I have another technically correct contradiction to your claim of 305 months below the 20th century average. The global average temperature in July was about 1C below the 20th century average. In December the global average temperature will be about 3C above the 20th century average. That's because there is a 4C swing in global average temperature between aphelion and perihelion. Of course that swing doesn't matter so they subtract it from the GISS, UAH, CRU, etc. But it also means the global average temperature doesn't matter either, only local temperatures. Because really, only how hot you are matters or maybe how hot Greenland is (not hot at all right now).

Posted by: eric654 | August 16, 2010 6:32 PM | Report abuse

The oil spills, hurricanes, floods, mudslides, and the global heat wave (which have been the cause of many fires, toxic smoke, and deaths) have many searching for answers. The internet is buzzing with articles and excellent blogs. But could it be simply the biblical sequence of God's wrath being poured out upon the earth which is relevant to current events in today's world. What if we are dealing with the wrath of God? Please understand the wrath of God is letting man slip deeper and deeper into the consequences of his own sin. Please visit my website at . Rev. Daniel W. Blair author of the book Final Warning

Posted by: daniel24 | August 16, 2010 6:39 PM | Report abuse

Steve, probably interannual cycles such as ENSO would still influence 15-year average heights. For the heck of it, I changed your year limits to make 30-year average height differences:

another chart

That means of course going back to the pre-satellite era for which one has to take upper-air analyses with a grain of salt. Over Europe, parts of Asia, North America, and I believe the Gulf of Alaska, rawinsonde coverage was adequate, but the bullseyes over the central Pacific and the Arctic should be discounted. Anyway, the pattern becomes more spread out now, with the biggest warming in Eurasia with smaller warming over North America (light blue is still positive, as the zero line is in the dark blues).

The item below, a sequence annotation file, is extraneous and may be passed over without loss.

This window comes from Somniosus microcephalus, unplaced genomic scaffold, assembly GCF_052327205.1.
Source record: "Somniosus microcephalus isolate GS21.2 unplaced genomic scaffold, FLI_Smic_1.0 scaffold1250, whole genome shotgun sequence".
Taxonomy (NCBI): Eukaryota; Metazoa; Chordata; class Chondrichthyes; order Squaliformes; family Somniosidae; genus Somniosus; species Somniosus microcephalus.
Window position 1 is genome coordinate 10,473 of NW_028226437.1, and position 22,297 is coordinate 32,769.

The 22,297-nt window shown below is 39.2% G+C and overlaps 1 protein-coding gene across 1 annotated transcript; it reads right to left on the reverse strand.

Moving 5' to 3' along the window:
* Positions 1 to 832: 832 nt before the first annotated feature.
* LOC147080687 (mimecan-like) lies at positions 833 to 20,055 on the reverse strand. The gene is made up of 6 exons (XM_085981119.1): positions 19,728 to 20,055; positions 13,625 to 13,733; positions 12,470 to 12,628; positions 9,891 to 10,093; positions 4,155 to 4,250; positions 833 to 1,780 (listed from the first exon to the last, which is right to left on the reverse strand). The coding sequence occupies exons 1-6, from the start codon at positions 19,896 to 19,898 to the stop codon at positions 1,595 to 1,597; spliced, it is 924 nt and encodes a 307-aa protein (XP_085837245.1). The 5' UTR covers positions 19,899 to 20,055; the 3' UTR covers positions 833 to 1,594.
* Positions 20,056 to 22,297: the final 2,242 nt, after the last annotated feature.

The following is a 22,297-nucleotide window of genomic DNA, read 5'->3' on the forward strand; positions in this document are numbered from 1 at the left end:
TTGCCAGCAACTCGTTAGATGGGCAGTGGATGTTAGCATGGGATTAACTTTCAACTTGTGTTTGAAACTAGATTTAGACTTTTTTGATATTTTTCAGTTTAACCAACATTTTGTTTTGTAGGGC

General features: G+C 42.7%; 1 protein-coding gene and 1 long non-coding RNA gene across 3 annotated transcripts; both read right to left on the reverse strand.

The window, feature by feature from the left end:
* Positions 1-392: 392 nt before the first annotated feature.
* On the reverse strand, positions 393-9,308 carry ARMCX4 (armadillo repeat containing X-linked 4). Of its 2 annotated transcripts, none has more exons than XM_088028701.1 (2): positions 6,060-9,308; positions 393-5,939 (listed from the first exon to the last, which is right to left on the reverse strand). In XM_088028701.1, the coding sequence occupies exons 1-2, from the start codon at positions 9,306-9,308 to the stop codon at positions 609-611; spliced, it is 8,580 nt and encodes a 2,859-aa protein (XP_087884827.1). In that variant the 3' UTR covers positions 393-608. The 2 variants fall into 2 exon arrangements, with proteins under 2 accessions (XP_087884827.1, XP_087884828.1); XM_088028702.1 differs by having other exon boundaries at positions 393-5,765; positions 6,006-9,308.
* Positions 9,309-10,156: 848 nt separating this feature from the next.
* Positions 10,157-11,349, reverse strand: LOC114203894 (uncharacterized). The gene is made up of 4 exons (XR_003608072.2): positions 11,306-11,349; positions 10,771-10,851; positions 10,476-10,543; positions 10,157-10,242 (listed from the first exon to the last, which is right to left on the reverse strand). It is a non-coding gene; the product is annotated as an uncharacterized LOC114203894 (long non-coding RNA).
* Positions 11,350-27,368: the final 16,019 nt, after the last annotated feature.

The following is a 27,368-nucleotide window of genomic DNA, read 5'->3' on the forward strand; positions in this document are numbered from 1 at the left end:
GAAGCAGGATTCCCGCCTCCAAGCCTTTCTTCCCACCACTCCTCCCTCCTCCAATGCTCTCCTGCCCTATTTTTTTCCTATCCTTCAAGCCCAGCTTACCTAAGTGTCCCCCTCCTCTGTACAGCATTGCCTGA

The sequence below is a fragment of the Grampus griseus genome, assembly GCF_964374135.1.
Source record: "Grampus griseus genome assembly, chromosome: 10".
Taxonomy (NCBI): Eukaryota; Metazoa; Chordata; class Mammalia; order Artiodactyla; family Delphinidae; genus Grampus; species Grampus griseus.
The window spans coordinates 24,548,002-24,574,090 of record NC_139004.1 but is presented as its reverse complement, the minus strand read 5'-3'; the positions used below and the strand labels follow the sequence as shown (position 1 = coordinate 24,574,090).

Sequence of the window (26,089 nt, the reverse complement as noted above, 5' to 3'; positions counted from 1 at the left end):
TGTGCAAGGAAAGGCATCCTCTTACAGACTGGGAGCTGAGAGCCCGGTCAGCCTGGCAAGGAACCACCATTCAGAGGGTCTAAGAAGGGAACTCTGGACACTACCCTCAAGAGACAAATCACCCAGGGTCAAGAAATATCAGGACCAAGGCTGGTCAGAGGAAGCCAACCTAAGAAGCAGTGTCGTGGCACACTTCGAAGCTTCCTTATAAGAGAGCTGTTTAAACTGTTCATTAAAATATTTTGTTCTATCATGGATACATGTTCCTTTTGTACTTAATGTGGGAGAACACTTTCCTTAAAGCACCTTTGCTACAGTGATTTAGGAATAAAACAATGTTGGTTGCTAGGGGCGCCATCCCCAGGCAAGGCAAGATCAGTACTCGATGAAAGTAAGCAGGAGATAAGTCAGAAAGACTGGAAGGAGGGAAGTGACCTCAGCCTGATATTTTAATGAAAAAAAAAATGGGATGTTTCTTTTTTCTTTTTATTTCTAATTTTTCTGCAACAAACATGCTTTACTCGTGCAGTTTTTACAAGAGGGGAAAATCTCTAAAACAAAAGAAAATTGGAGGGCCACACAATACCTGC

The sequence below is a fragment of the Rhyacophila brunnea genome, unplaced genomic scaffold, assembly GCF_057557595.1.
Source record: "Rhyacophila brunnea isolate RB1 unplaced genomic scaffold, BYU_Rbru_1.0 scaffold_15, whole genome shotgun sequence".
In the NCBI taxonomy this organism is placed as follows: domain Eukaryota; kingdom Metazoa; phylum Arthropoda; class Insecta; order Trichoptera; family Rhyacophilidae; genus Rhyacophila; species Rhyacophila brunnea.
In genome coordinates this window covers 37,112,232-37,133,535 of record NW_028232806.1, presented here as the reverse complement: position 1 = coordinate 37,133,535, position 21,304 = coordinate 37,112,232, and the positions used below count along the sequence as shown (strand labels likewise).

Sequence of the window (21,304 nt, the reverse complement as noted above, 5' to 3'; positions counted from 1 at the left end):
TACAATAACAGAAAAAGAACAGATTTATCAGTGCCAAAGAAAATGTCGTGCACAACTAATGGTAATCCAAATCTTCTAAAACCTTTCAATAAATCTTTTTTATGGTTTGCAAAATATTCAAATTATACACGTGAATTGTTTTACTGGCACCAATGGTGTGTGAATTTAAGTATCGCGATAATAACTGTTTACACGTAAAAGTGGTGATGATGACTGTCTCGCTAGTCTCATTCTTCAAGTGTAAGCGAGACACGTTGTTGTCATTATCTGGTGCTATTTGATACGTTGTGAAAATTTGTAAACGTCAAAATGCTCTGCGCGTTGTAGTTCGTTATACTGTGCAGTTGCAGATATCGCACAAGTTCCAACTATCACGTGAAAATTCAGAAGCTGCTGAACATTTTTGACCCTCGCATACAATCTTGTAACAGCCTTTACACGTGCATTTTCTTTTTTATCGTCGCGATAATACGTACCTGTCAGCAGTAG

P.S. Welcome to the gang, mt.

Posted by: imback | August 16, 2010 7:02 PM | Report abuse

eric, "my" (noaa's actually) claim is 305 month above the 20th century average. i presume that's what you meant. re perihelion/aphelion: i guess that's why they compare july to july etc...

Posted by: walter-in-fallschurch | August 16, 2010 7:15 PM | Report abuse

Matt- this article is groundbreaking. To have an actual statistician try to reproduce the findings of Mann et al. is very insightful. It is too bad Andrew would not give fair time to any dissenting article, but this is the bias that we all know exists on this website.

Posted by: Tom8 | August 16, 2010 7:57 PM | Report abuse

"The global average temperature in July was about 1C below the 20th century average. In December the global average temperature will be about 3C above the 20th century average. That's because there is a 4C swing in global average temperature between aphelion and perihelion."

Eric: I think you have your temperatures reversed. My understanding was that while the Earth is indeed further from the sun in July, it is actually, on average, warmer than it is in December. That's because the low heat capacity of all that Northern Hemisphere land that is pointed at the sun in July has a larger effect on average temperatures than the Earth's distance. Having said that, I think that Walter's use of anomalies to track large scale anthropogenic climate change is the right way to go.